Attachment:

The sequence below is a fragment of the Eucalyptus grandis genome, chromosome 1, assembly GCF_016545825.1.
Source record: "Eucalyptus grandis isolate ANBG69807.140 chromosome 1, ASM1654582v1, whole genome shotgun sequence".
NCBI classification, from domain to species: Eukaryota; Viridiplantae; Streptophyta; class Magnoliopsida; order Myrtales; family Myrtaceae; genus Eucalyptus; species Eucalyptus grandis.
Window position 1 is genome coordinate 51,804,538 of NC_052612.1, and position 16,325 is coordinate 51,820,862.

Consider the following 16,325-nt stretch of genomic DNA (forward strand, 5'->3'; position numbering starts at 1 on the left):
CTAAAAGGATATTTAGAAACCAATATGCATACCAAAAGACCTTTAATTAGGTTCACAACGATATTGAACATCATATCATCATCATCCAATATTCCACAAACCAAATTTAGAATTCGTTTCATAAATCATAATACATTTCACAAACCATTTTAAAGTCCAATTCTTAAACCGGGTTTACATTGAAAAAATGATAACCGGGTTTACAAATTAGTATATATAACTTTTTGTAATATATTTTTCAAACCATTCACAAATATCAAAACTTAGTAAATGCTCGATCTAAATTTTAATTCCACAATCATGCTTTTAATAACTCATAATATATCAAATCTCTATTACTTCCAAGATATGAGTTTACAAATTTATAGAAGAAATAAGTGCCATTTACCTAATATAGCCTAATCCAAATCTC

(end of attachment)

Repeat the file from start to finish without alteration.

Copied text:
The sequence below is a fragment of the Eucalyptus grandis genome, chromosome 1, assembly GCF_016545825.1.
Source record: "Eucalyptus grandis isolate ANBG69807.140 chromosome 1, ASM1654582v1, whole genome shotgun sequence".
NCBI classification, from domain to species: Eukaryota; Viridiplantae; Streptophyta; class Magnoliopsida; order Myrtales; family Myrtaceae; genus Eucalyptus; species Eucalyptus grandis.
Window position 1 is genome coordinate 51,804,538 of NC_052612.1, and position 16,325 is coordinate 51,820,862.

Consider the following 16,325-nt stretch of genomic DNA (forward strand, 5'->3'; position numbering starts at 1 on the left):
CTAAAAGGATATTTAGAAACCAATATGCATACCAAAAGACCTTTAATTAGGTTCACAACGATATTGAACATCATATCATCATCATCCAATATTCCACAAACCAAATTTAGAATTCGTTTCATAAATCATAATACATTTCACAAACCATTTTAAAGTCCAATTCTTAAACCGGGTTTACATTGAAAAAATGATAACCGGGTTTACAAATTAGTATATATAACTTTTTGTAATATATTTTTCAAACCATTCACAAATATCAAAACTTAGTAAATGCTCGATCTAAATTTTAATTCCACAATCATGCTTTTAATAACTCATAATATATCAAATCTCTATTACTTCCAAGATATGAGTTTACAAATTTATAGAAGAAATAAGTGCCATTTACCTAATATAGCCTAATCCAAATCTC